The golfer must be able to control two things in order to accomplish this goal:

1. He must be able to control the direction of the shot

2. He must be able to control the distance it travels

As we have previously discussed, the only way to accomplish this is through practice. It is imperative that the form be practiced until the swing can be expanded to provide the power along with the drive necessary to achieve the goal. Once this has been accomplished, it is necessary to continue practicing until the form has been finely honed to the delicate touch which is required to achieve the desired outcome while actually on the green.

While nothing can be substituted for practice; a few suggestion and tips can assist in the development of various shots.

Driving

Distance may always be required on tee shots; however, it is necessary to train yourself not to press. Keep in mind that the additional length of the shaft will automatically develop additional power through the increased leverage provided by the extra length. You will need additional time for the extra length of the driver to reach the top of the swing as well as to get back to the ball.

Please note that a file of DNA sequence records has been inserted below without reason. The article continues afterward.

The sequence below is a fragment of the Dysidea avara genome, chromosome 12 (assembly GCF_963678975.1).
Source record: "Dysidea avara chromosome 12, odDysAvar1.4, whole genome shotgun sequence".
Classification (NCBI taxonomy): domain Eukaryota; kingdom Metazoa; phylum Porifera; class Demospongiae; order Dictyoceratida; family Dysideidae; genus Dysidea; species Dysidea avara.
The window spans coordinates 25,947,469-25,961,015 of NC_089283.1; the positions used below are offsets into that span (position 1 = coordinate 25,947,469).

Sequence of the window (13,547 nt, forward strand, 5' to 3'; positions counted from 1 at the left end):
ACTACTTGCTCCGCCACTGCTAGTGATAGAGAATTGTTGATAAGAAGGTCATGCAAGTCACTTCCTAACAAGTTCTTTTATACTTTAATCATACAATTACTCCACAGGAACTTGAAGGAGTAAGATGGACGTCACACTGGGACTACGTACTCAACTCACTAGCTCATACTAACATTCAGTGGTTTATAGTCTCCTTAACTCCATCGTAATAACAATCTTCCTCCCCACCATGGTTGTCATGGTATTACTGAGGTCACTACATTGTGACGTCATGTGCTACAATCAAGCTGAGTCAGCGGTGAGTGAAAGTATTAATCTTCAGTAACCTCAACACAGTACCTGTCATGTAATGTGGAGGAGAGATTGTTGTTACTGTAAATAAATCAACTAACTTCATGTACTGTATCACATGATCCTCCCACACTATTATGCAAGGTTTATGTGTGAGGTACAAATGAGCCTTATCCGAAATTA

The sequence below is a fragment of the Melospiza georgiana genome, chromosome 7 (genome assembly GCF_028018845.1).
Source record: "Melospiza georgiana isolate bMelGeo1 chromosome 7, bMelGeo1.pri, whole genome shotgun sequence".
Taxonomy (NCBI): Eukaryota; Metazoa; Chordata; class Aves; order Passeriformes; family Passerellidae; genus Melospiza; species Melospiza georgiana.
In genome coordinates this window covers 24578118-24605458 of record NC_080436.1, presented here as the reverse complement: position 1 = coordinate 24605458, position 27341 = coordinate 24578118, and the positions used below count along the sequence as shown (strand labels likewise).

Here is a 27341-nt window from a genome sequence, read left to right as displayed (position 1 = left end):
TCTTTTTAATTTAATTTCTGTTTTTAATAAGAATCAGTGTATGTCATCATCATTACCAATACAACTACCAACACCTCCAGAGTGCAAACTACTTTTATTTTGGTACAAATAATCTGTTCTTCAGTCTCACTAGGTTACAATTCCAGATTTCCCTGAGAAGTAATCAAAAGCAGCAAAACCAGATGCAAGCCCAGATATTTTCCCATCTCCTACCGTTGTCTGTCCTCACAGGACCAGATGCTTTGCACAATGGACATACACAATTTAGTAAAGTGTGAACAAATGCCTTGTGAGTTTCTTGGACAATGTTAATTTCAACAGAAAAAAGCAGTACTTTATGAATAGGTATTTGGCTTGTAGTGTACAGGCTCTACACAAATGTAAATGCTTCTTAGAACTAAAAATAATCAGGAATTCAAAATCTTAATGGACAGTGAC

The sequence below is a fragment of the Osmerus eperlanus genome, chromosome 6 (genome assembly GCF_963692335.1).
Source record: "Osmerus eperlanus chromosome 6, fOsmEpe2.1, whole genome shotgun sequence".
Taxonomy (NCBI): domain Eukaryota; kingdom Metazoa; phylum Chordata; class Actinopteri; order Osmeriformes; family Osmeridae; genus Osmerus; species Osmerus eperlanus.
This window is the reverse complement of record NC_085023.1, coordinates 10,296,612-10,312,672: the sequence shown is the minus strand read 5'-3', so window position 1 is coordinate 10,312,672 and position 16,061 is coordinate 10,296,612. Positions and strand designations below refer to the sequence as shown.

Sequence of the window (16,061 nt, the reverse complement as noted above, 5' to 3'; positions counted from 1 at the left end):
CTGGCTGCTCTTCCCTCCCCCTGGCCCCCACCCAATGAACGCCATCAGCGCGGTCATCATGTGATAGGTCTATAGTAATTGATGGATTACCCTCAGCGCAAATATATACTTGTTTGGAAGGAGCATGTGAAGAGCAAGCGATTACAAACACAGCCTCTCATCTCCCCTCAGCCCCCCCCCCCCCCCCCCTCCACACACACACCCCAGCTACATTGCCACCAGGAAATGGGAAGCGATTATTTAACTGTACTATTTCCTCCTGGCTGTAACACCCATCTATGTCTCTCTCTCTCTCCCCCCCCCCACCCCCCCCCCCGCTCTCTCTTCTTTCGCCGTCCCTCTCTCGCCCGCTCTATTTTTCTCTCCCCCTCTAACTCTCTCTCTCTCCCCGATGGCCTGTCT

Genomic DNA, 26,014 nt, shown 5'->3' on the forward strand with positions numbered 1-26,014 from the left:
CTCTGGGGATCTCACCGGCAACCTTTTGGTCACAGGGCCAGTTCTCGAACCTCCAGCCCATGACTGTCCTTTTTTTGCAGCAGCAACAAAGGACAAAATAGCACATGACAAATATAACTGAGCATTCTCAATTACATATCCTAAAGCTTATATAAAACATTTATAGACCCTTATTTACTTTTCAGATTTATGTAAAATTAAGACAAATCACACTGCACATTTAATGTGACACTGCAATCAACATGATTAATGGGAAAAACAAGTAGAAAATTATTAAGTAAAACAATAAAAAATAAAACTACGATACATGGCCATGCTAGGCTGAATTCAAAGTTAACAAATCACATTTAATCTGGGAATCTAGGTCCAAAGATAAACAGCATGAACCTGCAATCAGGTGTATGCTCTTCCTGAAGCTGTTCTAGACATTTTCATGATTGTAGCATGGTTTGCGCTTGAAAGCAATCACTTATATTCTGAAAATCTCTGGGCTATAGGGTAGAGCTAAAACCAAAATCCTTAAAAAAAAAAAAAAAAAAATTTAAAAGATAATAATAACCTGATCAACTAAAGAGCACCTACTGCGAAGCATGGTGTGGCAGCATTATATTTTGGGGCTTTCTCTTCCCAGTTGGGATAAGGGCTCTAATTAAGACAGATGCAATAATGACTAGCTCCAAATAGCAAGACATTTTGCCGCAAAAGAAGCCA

To compensate for this, you will need to develop a somewhat languid sort of rhythm when using your driver.

Using the #2 driver for your tee shots can help you gain the practice you need for this rhythm. The added loft on the #2 will help to absorb any slight errors that can occur from mistiming that might occur if you are using your #1 driver.

The more lofted drivers should ideally be used first by beginners. You can move on to using the less lofted clubs as your swing improves.

It is also important to take care not to grip the club too tightly when you are striving for distance. This will only serve to destroy the required hand action. In addition, avoid spreading your feet and staking too wide a stance. Doing so will obliterate your footwork and as we now know, without footwork there can be no balance and consequently no power.